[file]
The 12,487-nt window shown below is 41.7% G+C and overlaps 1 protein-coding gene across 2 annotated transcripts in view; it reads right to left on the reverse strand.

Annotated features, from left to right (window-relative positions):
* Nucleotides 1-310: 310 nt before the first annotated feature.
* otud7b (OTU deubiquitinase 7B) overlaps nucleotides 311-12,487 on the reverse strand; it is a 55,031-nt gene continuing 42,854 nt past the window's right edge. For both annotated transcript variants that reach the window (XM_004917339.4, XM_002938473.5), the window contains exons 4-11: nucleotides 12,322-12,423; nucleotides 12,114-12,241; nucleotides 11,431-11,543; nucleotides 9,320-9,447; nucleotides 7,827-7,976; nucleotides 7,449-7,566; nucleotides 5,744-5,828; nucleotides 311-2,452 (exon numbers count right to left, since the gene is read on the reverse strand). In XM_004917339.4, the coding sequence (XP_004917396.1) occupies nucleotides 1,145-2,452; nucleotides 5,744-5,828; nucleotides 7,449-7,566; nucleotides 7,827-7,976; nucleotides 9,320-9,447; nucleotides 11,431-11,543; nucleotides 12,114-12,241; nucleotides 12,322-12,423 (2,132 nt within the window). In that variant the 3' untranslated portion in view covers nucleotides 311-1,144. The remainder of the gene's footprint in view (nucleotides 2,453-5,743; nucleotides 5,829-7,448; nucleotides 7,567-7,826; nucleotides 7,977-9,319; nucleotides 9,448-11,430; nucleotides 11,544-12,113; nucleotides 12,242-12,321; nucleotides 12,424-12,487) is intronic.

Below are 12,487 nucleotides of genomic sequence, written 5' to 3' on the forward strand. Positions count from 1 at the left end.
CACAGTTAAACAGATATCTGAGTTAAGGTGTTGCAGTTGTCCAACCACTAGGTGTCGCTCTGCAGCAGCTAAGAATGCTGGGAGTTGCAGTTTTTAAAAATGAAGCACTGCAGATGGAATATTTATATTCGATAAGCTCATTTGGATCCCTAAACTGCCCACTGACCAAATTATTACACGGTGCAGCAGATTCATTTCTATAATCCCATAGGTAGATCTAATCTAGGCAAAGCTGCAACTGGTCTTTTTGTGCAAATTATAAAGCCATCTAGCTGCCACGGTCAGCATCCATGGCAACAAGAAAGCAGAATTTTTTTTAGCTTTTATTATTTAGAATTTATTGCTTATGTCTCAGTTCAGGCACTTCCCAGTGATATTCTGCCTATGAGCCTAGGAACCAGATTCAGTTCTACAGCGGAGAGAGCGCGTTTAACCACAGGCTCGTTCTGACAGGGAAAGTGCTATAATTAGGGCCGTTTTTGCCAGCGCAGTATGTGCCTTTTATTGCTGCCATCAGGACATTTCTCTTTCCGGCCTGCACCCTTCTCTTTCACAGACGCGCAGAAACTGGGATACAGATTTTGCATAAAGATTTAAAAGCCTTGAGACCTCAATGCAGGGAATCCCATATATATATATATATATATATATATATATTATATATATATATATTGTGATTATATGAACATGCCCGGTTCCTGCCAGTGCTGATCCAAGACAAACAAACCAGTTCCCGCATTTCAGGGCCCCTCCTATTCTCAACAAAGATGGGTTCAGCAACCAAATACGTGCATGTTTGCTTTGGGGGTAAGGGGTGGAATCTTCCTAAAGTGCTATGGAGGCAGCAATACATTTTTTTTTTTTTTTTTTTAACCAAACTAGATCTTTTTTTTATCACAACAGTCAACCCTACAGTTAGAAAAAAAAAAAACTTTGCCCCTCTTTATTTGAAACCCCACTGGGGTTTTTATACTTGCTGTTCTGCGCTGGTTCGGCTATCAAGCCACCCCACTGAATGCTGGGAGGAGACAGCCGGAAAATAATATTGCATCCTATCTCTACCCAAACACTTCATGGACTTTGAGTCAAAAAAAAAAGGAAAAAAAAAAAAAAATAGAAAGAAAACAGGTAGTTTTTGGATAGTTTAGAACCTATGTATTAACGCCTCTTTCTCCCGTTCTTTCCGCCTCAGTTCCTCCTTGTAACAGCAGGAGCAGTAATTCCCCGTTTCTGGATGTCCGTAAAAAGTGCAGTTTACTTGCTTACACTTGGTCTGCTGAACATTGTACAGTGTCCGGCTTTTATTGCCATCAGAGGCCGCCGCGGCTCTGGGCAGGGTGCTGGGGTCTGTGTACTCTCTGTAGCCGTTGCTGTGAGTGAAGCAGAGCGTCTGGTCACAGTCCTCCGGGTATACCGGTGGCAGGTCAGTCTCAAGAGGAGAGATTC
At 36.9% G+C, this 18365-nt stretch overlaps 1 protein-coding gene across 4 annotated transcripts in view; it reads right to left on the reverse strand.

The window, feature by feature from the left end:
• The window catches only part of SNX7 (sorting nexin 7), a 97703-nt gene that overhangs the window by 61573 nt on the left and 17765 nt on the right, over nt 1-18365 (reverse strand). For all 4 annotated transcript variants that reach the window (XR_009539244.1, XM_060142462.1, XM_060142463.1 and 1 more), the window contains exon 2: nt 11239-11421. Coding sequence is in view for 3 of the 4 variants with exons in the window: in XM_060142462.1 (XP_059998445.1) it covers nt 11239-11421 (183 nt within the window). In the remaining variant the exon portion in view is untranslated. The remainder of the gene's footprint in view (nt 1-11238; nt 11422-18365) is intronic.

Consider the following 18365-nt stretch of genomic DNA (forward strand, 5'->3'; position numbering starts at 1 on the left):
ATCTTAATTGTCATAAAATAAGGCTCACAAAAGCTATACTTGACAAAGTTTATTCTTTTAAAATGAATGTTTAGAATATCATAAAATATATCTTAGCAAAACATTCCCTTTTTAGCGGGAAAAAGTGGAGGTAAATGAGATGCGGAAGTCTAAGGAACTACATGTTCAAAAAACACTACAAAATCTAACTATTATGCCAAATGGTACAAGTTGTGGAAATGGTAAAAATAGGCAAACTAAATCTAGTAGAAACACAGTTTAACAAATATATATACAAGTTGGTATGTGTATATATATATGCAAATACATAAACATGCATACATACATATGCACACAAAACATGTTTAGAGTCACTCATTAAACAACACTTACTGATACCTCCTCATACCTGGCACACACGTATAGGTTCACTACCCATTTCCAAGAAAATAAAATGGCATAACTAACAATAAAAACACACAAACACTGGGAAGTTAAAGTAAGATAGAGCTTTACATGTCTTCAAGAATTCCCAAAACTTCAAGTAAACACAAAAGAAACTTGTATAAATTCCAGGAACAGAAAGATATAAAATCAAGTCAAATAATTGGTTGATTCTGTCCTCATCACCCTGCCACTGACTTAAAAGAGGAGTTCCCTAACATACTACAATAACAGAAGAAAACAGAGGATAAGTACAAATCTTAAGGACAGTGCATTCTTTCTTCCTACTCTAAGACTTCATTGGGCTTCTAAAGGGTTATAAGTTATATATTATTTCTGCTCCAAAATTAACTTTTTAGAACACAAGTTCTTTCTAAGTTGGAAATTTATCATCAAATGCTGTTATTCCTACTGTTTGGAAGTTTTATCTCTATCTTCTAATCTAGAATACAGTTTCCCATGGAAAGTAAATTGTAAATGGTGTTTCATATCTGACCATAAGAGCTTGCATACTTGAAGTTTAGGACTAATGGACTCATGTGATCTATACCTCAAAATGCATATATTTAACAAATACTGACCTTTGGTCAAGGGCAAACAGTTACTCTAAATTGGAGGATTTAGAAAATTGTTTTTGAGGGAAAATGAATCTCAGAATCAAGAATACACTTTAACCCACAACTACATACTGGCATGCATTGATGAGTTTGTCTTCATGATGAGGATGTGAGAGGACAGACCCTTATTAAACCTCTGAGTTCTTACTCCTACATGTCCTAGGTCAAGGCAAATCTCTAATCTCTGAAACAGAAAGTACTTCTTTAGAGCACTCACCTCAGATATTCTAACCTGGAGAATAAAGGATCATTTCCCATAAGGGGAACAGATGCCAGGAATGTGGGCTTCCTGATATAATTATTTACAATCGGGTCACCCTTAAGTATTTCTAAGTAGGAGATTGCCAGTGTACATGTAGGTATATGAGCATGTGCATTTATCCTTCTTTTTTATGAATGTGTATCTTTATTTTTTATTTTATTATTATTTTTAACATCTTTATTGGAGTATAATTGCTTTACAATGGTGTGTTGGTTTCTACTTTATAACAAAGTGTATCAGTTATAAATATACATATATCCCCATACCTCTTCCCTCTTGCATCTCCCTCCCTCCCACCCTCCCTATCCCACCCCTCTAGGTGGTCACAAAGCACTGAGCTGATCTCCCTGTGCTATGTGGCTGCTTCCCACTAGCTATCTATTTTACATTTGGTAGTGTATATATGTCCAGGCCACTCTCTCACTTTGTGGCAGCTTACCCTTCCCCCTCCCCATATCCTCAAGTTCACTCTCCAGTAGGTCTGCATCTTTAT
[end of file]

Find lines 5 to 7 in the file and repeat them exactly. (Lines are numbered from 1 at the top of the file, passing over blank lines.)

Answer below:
Below are 12,487 nucleotides of genomic sequence, written 5' to 3' on the forward strand. Positions count from 1 at the left end.
CACAGTTAAACAGATATCTGAGTTAAGGTGTTGCAGTTGTCCAACCACTAGGTGTCGCTCTGCAGCAGCTAAGAATGCTGGGAGTTGCAGTTTTTAAAAATGAAGCACTGCAGATGGAATATTTATATTCGATAAGCTCATTTGGATCCCTAAACTGCCCACTGACCAAATTATTACACGGTGCAGCAGATTCATTTCTATAATCCCATAGGTAGATCTAATCTAGGCAAAGCTGCAACTGGTCTTTTTGTGCAAATTATAAAGCCATCTAGCTGCCACGGTCAGCATCCATGGCAACAAGAAAGCAGAATTTTTTTTAGCTTTTATTATTTAGAATTTATTGCTTATGTCTCAGTTCAGGCACTTCCCAGTGATATTCTGCCTATGAGCCTAGGAACCAGATTCAGTTCTACAGCGGAGAGAGCGCGTTTAACCACAGGCTCGTTCTGACAGGGAAAGTGCTATAATTAGGGCCGTTTTTGCCAGCGCAGTATGTGCCTTTTATTGCTGCCATCAGGACATTTCTCTTTCCGGCCTGCACCCTTCTCTTTCACAGACGCGCAGAAACTGGGATACAGATTTTGCATAAAGATTTAAAAGCCTTGAGACCTCAATGCAGGGAATCCCATATATATATATATATATATATATATATATTATATATATATATATTGTGATTATATGAACATGCCCGGTTCCTGCCAGTGCTGATCCAAGACAAACAAACCAGTTCCCGCATTTCAGGGCCCCTCCTATTCTCAACAAAGATGGGTTCAGCAACCAAATACGTGCATGTTTGCTTTGGGGGTAAGGGGTGGAATCTTCCTAAAGTGCTATGGAGGCAGCAATACATTTTTTTTTTTTTTTTTTTAACCAAACTAGATCTTTTTTTTATCACAACAGTCAACCCTACAGTTAGAAAAAAAAAAAACTTTGCCCCTCTTTATTTGAAACCCCACTGGGGTTTTTATACTTGCTGTTCTGCGCTGGTTCGGCTATCAAGCCACCCCACTGAATGCTGGGAGGAGACAGCCGGAAAATAATATTGCATCCTATCTCTACCCAAACACTTCATGGACTTTGAGTCAAAAAAAAAAGGAAAAAAAAAAAAAAATAGAAAGAAAACAGGTAGTTTTTGGATAGTTTAGAACCTATGTATTAACGCCTCTTTCTCCCGTTCTTTCCGCCTCAGTTCCTCCTTGTAACAGCAGGAGCAGTAATTCCCCGTTTCTGGATGTCCGTAAAAAGTGCAGTTTACTTGCTTACACTTGGTCTGCTGAACATTGTACAGTGTCCGGCTTTTATTGCCATCAGAGGCCGCCGCGGCTCTGGGCAGGGTGCTGGGGTCTGTGTACTCTCTGTAGCCGTTGCTGTGAGTGAAGCAGAGCGTCTGGTCACAGTCCTCCGGGTATACCGGTGGCAGGTCAGTCTCAAGAGGAGAGATTC
At 36.9% G+C, this 18365-nt stretch overlaps 1 protein-coding gene across 4 annotated transcripts in view; it reads right to left on the reverse strand.